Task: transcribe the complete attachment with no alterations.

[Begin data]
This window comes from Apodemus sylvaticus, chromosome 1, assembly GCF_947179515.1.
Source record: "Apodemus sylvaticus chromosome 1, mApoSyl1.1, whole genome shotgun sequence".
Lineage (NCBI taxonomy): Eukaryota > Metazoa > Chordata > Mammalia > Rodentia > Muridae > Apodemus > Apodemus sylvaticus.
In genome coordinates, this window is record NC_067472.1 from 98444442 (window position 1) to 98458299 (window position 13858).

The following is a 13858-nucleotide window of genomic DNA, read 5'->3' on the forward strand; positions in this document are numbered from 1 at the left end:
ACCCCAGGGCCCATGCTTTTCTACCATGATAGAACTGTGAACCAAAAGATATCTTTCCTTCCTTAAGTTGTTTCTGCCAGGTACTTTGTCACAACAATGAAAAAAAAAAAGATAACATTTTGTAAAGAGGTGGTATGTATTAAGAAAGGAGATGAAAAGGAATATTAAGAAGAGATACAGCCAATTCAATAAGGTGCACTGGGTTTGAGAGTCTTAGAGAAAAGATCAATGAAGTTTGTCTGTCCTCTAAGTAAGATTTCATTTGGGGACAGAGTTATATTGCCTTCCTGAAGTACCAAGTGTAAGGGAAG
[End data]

This window comes from Apodemus sylvaticus, chromosome 1, assembly GCF_947179515.1.
Source record: "Apodemus sylvaticus chromosome 1, mApoSyl1.1, whole genome shotgun sequence".
Lineage (NCBI taxonomy): Eukaryota > Metazoa > Chordata > Mammalia > Rodentia > Muridae > Apodemus > Apodemus sylvaticus.
In genome coordinates, this window is record NC_067472.1 from 98444442 (window position 1) to 98458299 (window position 13858).

The following is a 13858-nucleotide window of genomic DNA, read 5'->3' on the forward strand; positions in this document are numbered from 1 at the left end:
ACCCCAGGGCCCATGCTTTTCTACCATGATAGAACTGTGAACCAAAAGATATCTTTCCTTCCTTAAGTTGTTTCTGCCAGGTACTTTGTCACAACAATGAAAAAAAAAAAGATAACATTTTGTAAAGAGGTGGTATGTATTAAGAAAGGAGATGAAAAGGAATATTAAGAAGAGATACAGCCAATTCAATAAGGTGCACTGGGTTTGAGAGTCTTAGAGAAAAGATCAATGAAGTTTGTCTGTCCTCTAAGTAAGATTTCATTTGGGGACAGAGTTATATTGCCTTCCTGAAGTACCAAGTGTAAGGGAAG